Paul Truong (AKA Monocubed)

I'm a Creative Technologist at Google and like to create things with equal parts design & code.

The more I learn from these disciplines, the more I appreciate how similar their processes are.

More importantly, I've come to realise that the most significant results are cultivated in the space where these two meet.

This blog delves into this concept.

Elsewhere, you'll find me chirping on twitter, snapping on Instagram (currently viewable via tumblr and flickr) and uploading work-in-progress on dribbble to name a few destinations.

I also speak occasionally on subjects related to the modern browser - for enquiries please email


Boris Bikes API provides a data feed for how the London Cycle Hire stations are being used. This feed is updated every minute with information on the number of bicycles that are available for hire at each station and how many remaining docks are available for parking. Google Maps provides an API for creating custom overlays which allows for a variety of content ~ including HTML5 canvas . The above visualisation places dynamically drawn markers (custom overlays with a canvas element) on Google maps. As well as indicating the location of a cycle station, each marker visually represents the station capacity (volume of the marker) and available cycles (amount of marker filled with red). The markers are redrawn every minute. {Update: 26th October 2010} This app has been updated to v2. An additional mode, “24 HRS”,  allows users to scrub through 24 hours worth of cycle hire data revealing transport patterns in London.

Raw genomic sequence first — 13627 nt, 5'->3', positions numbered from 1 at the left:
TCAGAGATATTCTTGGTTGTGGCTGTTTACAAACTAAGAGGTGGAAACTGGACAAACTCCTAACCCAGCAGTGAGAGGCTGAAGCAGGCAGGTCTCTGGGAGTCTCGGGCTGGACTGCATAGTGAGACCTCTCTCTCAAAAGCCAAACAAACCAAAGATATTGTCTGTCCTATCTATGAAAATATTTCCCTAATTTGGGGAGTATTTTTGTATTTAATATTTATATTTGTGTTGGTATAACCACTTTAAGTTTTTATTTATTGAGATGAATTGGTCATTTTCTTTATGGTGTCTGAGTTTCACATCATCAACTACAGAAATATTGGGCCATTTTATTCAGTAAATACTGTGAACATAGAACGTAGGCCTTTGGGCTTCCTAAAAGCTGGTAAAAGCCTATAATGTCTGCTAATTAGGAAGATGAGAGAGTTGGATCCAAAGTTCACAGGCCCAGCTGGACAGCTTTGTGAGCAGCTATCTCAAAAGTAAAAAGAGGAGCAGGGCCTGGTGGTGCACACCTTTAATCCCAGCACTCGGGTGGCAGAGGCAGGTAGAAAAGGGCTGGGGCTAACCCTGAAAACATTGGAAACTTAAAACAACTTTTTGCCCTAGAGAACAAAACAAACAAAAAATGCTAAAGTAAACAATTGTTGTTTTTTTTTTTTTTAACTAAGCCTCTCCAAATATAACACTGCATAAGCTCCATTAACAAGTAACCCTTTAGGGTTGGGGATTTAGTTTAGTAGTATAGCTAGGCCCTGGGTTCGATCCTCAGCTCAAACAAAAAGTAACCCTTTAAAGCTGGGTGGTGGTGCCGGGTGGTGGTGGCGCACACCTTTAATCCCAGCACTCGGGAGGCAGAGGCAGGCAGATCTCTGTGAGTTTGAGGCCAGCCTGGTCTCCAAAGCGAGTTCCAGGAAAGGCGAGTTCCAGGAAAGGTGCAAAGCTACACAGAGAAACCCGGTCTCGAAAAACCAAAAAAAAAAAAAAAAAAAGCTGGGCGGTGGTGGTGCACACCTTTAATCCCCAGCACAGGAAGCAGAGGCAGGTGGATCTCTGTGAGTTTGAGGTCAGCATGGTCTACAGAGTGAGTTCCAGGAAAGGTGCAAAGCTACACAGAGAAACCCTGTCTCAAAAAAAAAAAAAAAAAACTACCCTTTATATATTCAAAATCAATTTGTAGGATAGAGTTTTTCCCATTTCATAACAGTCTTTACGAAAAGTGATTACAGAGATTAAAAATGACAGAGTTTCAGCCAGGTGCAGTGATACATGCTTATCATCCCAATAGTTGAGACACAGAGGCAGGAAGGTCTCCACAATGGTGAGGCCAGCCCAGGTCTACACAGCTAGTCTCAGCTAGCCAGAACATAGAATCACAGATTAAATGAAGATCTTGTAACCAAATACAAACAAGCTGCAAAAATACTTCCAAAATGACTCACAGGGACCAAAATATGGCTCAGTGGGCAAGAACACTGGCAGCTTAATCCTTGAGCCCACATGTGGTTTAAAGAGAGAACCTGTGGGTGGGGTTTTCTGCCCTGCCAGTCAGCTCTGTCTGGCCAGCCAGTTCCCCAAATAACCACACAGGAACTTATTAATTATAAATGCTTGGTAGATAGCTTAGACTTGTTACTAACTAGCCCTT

Having looked at the app (on different days of the week and at various times) I noticed a pattern in the way the bikes were distributed as the day progressed – this would be most obvious between Mondays through to Fridays.

The guess was that as Londoners made their way into work, they would transport more bikes from the outer zones into the central zones. Conversely, as they leave work in the evening, one expects a mass movement of bikes from the central zones to the outer ones.

I started to store the live feed I was getting since last Friday. Now that it’s Tuesday I finally have data which represents a normal working day in London (i.e. yesterday). The app has been updated with the HTML5 date and range input elements so you can pick a date (automatically set to yesterday) and scrub through that days worth of cycle hire data.

Pay attention to what happens to bicycle density during the rush hours in London (7-9am and 6-8pm).

There is currently data going back to the 23rd October.
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